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American Airlines Tries to Mend Labor Issues With Profit-Sharing Promise

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American Airlines Group Inc. gave in to pressure from employees and adopted a profit-sharing program, acknowledging the issue was thwarting efforts to improve labor relations and the carrier’s performance.

American joins the other large U.S. carriers — Delta Air Lines Inc., United Continental Holdings and Southwest Airlines Co. — in splitting some earnings with employees. Starting this year, 5 percent of pretax income, excluding one-time items, will go into the profit-sharing fund, Chief Executive Officer Doug Parker and President Scott Kirby told workers in a message Wednesday. The first payout will be in early 2017.

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The program is an abrupt reversal for Parker, who as recently as January defended the company’s decision to pay higher base rates instead of offering profit sharing. Such programs, he has said, are subject to changes in travel demand and should not be a basis for compensating employees. Executives since have realized that division over the issue was derailing their push for a cultural change at American.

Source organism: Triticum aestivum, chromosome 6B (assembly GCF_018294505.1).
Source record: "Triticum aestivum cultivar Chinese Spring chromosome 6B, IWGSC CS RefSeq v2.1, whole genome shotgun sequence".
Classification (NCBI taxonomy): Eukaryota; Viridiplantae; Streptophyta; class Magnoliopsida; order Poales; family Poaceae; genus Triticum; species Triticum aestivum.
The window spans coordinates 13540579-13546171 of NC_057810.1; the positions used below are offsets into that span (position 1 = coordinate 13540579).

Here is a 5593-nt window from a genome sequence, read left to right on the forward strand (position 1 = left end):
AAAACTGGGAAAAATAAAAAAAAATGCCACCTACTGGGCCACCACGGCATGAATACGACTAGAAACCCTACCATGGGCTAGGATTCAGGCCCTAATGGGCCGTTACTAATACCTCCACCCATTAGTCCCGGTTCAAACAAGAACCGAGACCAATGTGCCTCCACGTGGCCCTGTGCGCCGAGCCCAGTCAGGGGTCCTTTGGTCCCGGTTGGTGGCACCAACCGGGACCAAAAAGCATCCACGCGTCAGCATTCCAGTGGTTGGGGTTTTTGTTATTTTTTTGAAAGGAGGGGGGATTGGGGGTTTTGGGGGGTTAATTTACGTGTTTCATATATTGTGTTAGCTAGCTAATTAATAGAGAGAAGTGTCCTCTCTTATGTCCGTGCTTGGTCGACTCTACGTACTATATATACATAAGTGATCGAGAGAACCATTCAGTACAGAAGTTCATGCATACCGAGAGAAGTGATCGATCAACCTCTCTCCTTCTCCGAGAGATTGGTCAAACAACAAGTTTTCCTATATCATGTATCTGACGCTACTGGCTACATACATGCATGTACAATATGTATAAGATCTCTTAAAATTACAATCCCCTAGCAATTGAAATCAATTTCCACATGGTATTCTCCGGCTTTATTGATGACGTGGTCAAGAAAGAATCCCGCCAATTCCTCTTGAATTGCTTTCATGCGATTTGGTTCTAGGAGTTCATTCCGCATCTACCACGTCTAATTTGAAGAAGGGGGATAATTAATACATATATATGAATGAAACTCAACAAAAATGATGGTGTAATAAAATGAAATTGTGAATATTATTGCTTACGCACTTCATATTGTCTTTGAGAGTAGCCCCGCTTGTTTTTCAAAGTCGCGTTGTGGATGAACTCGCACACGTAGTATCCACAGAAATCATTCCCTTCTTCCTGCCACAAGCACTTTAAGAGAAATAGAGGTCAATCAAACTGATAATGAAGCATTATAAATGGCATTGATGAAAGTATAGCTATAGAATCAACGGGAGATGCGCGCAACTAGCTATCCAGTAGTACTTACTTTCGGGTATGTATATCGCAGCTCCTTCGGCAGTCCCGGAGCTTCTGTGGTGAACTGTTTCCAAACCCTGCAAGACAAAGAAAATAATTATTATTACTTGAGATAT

“We are taking this step because we have heard from many of you that a profit-sharing plan is important to our success as a team,” the letter to workers said. By excluding profit sharing, “we inadvertently have eliminated some of our shared sense of teamwork — and that was never our intent.”

Separately, the airline announced plans Wednesday to raise flight attendants’ pay by 6 percent, effective April 1 and subject to union approval. The hourly wage for the most highly paid flight attendants would climb to $60.13 from $56.69, the carrier said in a letter to employees.

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